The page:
“I’m trying to figure out what is Putin’s off ramp,” Biden said. “Where does he find a way out? Where does he find himself in a position that he does not not only lose face but significant power within Russia?” Biden said.
The President may have been thinking of Kennedy’s commencement address at American University in Washington in 1963 in which he reflected on the lessons of the Cuban missile crisis and the risks posed by weapons that could end the world.
“Above all, while defending our own vital interests, nuclear powers must avert those confrontations which bring an adversary to a choice of either a humiliating retreat or a nuclear war,” Kennedy said.
“To adopt that kind of course in the nuclear age would be evidence only of the bankruptcy of our policy – or of a collective death-wish for the world.”
Biden has been scrupulous in trying to avoid a direct confrontation with Russia over Ukraine even though Putin has styled the conflict as a showdown with the West. But the great strategic danger now is that Russian defeats are leading Putin into exactly that corner that Kennedy warned against, where the Russian President may face a choice between humiliation or the use of a nuclear weapon.
The situation is complicated by the fact that there is no prospect of a diplomatic process to end the war. Ukraine is in no mood to talk after suffering an unprovoked invasion that has caused human carnage, especially as it now appears to have Russian troops on the run. Putin cannot afford any outcome to the war that looks like anything other than total victory even though his control over the Russian media might allow him to spin a loss into a win.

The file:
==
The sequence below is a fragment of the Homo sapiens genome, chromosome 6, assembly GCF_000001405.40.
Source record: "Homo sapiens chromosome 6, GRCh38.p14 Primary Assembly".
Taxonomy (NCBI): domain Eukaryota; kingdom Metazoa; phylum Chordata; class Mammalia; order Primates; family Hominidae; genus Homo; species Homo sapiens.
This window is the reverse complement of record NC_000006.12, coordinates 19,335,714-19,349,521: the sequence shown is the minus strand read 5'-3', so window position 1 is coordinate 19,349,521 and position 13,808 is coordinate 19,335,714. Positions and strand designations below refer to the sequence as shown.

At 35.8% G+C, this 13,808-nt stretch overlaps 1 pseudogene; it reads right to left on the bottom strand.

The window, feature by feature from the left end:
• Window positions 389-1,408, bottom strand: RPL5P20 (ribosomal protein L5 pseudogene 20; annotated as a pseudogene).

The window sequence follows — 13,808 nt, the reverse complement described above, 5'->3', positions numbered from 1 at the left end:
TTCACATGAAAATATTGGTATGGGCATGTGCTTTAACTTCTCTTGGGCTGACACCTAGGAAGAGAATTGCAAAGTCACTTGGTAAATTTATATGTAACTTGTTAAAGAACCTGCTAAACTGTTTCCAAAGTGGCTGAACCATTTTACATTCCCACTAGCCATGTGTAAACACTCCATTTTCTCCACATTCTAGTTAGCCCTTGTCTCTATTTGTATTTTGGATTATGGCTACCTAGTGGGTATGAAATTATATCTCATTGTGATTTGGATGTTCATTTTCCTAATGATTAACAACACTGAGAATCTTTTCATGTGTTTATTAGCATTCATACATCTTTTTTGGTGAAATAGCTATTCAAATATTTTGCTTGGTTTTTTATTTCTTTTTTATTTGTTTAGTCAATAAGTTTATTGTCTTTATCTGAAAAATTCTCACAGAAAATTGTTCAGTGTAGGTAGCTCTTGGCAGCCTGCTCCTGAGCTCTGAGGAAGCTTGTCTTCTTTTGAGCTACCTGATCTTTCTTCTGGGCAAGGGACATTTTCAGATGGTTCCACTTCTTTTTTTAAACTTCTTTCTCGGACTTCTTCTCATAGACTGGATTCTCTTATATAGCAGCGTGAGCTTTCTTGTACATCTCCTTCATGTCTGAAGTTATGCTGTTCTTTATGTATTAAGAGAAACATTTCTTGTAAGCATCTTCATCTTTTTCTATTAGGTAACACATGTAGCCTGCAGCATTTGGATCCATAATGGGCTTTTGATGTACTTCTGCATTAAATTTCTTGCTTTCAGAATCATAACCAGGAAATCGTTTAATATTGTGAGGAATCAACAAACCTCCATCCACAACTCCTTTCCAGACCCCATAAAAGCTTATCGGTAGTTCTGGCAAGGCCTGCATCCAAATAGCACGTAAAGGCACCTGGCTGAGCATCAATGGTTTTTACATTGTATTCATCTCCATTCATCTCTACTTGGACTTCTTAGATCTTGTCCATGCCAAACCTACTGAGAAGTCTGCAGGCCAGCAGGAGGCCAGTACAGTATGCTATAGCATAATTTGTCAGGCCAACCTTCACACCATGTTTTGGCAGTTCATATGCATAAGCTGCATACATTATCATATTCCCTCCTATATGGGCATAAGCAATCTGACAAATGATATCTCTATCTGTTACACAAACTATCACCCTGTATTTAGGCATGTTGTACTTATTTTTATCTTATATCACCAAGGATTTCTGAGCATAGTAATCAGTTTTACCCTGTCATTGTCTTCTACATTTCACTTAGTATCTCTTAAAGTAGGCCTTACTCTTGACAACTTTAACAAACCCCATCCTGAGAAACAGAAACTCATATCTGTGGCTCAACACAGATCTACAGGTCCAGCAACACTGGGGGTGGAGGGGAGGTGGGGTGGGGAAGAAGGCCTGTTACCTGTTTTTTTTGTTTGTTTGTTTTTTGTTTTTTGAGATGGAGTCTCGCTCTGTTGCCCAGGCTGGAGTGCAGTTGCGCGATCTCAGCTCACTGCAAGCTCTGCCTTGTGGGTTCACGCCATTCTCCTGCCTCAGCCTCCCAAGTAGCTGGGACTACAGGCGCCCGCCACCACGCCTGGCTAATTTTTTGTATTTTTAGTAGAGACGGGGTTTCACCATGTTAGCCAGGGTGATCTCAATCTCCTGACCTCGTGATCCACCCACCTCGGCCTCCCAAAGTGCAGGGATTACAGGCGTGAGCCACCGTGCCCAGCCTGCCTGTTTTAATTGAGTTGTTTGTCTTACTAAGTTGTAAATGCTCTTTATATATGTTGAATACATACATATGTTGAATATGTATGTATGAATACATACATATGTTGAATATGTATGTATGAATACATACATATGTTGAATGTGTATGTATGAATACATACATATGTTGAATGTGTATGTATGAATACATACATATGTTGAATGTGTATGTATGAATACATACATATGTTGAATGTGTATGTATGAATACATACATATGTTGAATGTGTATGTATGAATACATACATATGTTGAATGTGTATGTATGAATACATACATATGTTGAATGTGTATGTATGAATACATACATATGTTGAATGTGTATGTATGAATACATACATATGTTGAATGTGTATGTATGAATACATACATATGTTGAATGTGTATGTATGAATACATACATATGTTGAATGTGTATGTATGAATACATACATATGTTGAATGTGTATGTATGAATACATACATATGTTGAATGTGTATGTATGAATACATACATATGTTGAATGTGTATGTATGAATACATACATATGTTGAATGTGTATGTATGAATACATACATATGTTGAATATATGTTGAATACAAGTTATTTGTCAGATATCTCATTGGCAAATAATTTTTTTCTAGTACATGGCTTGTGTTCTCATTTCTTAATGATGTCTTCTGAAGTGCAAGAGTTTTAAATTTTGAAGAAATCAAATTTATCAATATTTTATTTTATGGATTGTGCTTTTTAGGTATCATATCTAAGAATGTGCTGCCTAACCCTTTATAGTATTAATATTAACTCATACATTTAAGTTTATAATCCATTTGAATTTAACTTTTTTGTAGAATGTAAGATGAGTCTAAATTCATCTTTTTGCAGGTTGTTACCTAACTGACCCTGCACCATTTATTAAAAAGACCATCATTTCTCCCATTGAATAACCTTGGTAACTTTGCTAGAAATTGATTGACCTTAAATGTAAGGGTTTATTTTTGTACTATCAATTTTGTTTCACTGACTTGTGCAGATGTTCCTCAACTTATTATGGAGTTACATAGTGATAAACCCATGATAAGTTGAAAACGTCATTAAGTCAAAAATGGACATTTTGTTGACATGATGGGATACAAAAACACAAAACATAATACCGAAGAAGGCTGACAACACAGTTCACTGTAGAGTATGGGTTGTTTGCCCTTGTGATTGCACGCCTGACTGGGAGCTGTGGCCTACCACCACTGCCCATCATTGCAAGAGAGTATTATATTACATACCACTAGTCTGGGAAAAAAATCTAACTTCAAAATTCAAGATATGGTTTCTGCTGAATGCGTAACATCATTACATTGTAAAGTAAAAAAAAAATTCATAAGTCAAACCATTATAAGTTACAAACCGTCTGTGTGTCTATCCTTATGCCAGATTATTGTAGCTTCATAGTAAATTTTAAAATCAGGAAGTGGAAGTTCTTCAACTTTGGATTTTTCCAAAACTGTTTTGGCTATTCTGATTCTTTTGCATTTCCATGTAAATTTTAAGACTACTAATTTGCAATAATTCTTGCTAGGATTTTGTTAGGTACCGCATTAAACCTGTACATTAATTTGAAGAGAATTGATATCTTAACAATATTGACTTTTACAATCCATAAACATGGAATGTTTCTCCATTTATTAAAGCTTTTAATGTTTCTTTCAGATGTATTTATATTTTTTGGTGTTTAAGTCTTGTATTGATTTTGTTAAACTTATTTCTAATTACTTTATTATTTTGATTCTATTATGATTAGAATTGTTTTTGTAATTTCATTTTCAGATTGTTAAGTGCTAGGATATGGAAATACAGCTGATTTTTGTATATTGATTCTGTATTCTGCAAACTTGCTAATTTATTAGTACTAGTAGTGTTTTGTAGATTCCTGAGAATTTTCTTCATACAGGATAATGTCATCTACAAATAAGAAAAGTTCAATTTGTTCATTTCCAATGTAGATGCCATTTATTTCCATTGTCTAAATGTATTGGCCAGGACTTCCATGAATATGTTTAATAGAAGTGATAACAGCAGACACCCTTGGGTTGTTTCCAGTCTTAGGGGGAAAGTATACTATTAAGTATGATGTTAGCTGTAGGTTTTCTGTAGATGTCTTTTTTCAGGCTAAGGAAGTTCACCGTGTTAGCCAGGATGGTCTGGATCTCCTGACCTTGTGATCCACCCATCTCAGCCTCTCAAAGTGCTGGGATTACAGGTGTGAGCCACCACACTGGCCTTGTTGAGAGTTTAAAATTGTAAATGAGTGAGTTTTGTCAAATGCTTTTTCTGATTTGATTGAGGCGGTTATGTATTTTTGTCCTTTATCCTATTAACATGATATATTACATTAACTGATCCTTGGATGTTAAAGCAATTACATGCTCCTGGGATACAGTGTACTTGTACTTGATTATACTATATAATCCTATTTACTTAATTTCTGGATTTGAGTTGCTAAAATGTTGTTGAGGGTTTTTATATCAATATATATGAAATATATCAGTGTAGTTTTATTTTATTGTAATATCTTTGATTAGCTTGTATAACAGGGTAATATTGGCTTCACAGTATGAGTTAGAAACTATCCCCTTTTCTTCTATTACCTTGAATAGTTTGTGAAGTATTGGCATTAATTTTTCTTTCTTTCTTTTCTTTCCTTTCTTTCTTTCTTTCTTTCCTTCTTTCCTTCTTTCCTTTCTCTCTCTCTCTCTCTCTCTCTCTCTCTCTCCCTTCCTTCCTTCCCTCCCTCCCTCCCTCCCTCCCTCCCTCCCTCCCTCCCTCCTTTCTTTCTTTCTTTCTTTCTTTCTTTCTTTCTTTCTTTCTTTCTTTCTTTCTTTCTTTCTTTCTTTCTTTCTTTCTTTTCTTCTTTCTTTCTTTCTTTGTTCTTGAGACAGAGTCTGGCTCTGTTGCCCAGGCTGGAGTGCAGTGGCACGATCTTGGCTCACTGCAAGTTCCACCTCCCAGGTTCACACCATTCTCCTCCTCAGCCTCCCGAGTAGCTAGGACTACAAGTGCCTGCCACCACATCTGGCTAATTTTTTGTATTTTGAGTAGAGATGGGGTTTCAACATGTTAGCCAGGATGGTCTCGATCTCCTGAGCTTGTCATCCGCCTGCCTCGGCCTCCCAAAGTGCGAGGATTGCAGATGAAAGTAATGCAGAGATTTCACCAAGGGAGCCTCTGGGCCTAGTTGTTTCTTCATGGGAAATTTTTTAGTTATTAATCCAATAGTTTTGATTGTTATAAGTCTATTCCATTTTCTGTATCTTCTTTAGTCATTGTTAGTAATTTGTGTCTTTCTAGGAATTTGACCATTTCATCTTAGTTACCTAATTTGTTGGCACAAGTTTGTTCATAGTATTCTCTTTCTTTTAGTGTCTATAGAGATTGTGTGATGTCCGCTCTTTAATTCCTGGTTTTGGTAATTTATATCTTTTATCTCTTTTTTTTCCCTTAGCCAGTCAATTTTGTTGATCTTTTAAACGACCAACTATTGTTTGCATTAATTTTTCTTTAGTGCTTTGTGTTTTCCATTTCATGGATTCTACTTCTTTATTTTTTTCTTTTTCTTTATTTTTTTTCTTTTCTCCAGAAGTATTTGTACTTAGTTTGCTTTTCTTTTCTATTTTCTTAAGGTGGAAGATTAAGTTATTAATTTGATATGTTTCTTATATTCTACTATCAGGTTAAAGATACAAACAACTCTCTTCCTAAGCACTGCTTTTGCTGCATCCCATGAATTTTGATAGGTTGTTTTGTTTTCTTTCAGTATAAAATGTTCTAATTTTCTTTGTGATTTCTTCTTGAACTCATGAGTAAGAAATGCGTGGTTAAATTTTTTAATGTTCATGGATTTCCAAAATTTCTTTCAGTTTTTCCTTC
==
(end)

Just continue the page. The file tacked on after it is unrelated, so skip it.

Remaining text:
Secretary of State Antony Blinken addressed the lack of diplomatic off ramps during a visit to Peru on Thursday.
“The fact is that President Putin and Russia have shown absolutely no interest in any kind of meaningful diplomacy. And unless and until they do, it’s very hard to pursue it,” Blinken said.
“We’ve said all along, President (Volodymyr) Zelensky has said all along, that this will ultimately be resolved through diplomacy. And if and when Russia shows that it has any seriousness of purpose, about engaging in such diplomacy, we’ll be ready, we’ll be there. But every sign in this moment, unfortunately, points in the opposite direction.”
The longer the war goes on, and the greater the success of Ukraine’s forces, the more concern there will be about Putin reaching for his nuclear arsenal to try to change the equation. While some strategists think that he is either bluffing or that there are no real strategic advantages to breaking the nuclear taboo – an act that would leave Russia even more ostracized in the world – there is real concern in Western governments about Putin’s state of mind. All of his previous tactical assumptions and decisions in Ukraine have backfired and don’t show the kind of strategic caution and clear thinking that is critical when the question becomes whether or not to use nuclear weapons.
With that in mind, Biden appeared to be making an argument, which Putin will now be sure to hear about, that the idea that the use of a tactical nuclear weapon in Ukraine could be contained and not lead to a wider conflagration is wrong.
The entire strategic logic between maintaining nuclear weapons for self-defense is that they are too terrible to be used, and any nation that did would be writing their own death warrant.
The President has now sent a clear signal to the Russian leader that crossing the nuclear threshold in any way could cause an escalation that would lead to a disastrous full-on nuclear war.
“I don’t think there’s any such thing as the ability to easily (use) a tactical nuclear weapon and not end up with Armageddon,” Biden said at the fundraiser.
His comments underscore the most important mission of his presidency – shepherding the world through the most dangerous nuclear brinkmanship in 60 years.